Student hunger is more than a matter of not having enough money for food. Often, students are sacrificing not just meals, but also housing in order to pay their tuition bill.
“When you think of college hunger, it kind of sounds like an oxymoron,” says Joanne Jaber Gauvin, assistant director of Worcester State’s Urban Action Institute. “And it’s understandable because when you think of how college students are depicted in the media, you think about things like the ‘freshman fifteen,’ or college students going on spring break, and all the other fun things college students do in their free time when they’re not studying.”
Less commonly depicted is the kind of student Gauvin encounters on a regular basis. “People don’t generally think of the student who is driven, dedicated, who’s out there trying to get their degree—get that one thing that’s actually going to better their life,” she says. “And they are willing to give up food, and in some cases, shelter for that.”
According to data presented by Dr. Adam Saltsman, Urban Action Institute (UAI) executive director and assistant professor of urban studies, one in three Worcester State students is dealing with food insecurity. These figures have fueled an already robust examination of student hunger, why it exists, and what Worcester State—as an institution and a community—can do about it. Part of that examination includes continuing the work of the Hunger Outreach Team and collaborating with other local colleges and Universities to promote hunger awareness and provide resources to students in need.
In February 2019, the UAI and its campus partners, student affairs, Enactus, Urban Studies Club, and a group of dedicated students opened Thea’s Pantry, an on-campus food pantry available to any person with a OneCard; and this fall they launched the first Swipe it Forward campaign, which allows students to donate meal swipes to students in need. The team was allotted 300 meals and met that goal within two days of launching the initiative.
In September, the Hunger Outreach Team, in partnership with the Worcester Food Policy Council, Quinsigamond Community College, and other area colleges, hosted a rally entitled “No College Student Should Face Hunger.” The purpose of the rally was to heighten awareness surrounding college student hunger and bring into focus the theory that hunger cannot be addressed without first addressing homelessness.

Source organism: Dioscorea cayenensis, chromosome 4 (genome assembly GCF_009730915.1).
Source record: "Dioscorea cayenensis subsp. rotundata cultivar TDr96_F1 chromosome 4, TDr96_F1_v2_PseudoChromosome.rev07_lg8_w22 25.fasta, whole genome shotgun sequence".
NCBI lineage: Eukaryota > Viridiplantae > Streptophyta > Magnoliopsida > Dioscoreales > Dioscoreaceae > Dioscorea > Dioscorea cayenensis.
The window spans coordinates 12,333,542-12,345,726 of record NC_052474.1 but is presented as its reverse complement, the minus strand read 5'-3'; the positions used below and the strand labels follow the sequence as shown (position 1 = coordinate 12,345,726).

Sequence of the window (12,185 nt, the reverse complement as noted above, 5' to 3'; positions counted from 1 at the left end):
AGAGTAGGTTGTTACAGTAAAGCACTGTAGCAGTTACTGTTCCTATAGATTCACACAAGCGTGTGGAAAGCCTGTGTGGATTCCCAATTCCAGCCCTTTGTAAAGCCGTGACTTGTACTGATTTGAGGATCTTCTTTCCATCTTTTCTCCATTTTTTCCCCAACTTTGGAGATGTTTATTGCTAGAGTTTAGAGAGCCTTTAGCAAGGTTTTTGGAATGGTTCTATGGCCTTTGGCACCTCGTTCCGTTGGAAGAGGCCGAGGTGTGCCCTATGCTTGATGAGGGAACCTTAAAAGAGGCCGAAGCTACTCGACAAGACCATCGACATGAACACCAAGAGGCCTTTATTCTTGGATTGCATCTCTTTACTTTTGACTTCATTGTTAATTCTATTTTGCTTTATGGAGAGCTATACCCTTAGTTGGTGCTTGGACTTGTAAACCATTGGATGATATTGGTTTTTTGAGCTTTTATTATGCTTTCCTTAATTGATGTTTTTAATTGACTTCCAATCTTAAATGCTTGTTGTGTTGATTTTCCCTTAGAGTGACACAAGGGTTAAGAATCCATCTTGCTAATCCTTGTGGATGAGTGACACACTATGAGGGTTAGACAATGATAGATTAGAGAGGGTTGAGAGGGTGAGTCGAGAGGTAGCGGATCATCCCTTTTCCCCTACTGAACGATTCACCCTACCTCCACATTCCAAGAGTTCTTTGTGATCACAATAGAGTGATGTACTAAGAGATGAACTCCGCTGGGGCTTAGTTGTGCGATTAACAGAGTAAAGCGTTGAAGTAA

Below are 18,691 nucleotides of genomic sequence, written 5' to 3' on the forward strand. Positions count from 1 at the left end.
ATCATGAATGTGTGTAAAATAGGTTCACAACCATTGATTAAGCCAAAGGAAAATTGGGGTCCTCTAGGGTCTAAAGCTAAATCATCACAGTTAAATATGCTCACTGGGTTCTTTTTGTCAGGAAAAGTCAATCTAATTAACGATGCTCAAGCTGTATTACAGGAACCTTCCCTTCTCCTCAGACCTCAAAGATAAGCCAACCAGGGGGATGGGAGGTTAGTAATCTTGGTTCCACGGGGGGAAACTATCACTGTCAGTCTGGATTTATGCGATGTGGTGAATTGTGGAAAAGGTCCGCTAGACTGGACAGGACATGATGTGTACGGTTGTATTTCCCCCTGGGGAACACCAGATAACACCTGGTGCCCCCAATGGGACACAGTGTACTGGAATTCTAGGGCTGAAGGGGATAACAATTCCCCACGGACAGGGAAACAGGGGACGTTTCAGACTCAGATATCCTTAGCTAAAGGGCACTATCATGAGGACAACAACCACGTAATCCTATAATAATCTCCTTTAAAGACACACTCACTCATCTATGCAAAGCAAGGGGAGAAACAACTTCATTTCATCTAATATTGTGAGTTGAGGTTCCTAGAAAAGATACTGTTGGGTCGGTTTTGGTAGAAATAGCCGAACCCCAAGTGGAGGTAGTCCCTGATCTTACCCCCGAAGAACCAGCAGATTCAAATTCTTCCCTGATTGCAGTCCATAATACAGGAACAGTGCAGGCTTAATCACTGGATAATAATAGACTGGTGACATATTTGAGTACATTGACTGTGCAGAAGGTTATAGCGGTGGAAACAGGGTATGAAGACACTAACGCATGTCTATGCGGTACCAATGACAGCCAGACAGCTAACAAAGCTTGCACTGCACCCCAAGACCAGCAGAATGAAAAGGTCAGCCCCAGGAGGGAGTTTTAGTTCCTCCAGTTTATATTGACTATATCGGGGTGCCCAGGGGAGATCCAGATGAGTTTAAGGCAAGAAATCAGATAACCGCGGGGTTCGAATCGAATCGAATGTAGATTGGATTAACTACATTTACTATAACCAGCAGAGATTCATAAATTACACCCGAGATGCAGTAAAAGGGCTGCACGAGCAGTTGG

“Living in your car, living in a tent—that’s homelessness,” says Gauvin. Even something as simple as sleeping on friends’ couches has serious implications behind it. “People who are couch surfing don’t always see themselves as homeless. This is the reality of the situation.”
The rally’s organizers illustrated this point by setting up tents and couches in the lobby of the Ghosh Science and Technology Center. Phrases designed to increase the impact of the display accompanied each item and included quotes such as “It’s not a sleepover when you can’t go home” and “I am vulnerable to street harm.”
The speaking portion of the rally, which was attended by local politicians as well as officials from area colleges and universities, featured hunger activists from Worcester State, Quinsigamond Community College, the Coalition for a Healthy Greater Worcester, and the University of Massachusetts Prevention Research Center. The speakers shared their thoughts and experiences dealing with hunger and homelessness, each one reiterating that hunger is a multifaceted issue that requires an equally multifaceted approach.
“In the midst of serving 500 students per year, we discovered that they need other things,” said speaker Charles Ketter, manager of the QCC Food Pantry and Resource Center. “Housing comes up. Banking comes up. Emotional support comes up. Intimate partner violence comes up.”
Ketter shared his own experience with food insecurity as a QCC student, explaining to the audience that prior to graduating, he limited himself to one meal a day for nearly three months in order to pay his tuition. “During that time my marks went down, my attention went down, my relationships went down, my health went down,” explained Ketter. After learning about and utilizing the food pantry, however, Ketter’s grades improved and in 2019 he graduated from QCC with honors.
Ketter went on to explain that the reason he didn’t seek help earlier was not due to lack of knowledge, but because he was too embarrassed to ask for help. This sentiment was echoed by Worcester State student Serena Jaskolka, member of the Hunger Outreach Team and Thea’s Pantry volunteer. “Stigma is such a huge problem around this issue, and for those who have experienced hunger, speaking up about it can really help us break down the stigma,” Jaskolka said.
Jaskolka ended her time at the mic by specifically addressing and acknowledging the students in the room: “I know it feels sometimes like these factors are out of our control. You’re thinking ‘college is expensive, food is expensive, what am I supposed to do? Nobody really cares about my internal struggle.’ But these factors are in our control, so if we just speak up about them and come together, we can make a difference.”
Members of the Hunger Outreach Team will continue their advocacy on Thursday, Nov. 7, with their annual Empty Bowls fundraiser. The event takes place from 11 a.m. until 2 p.m. in the Blue Lounge, located on the first floor of the Student Center.
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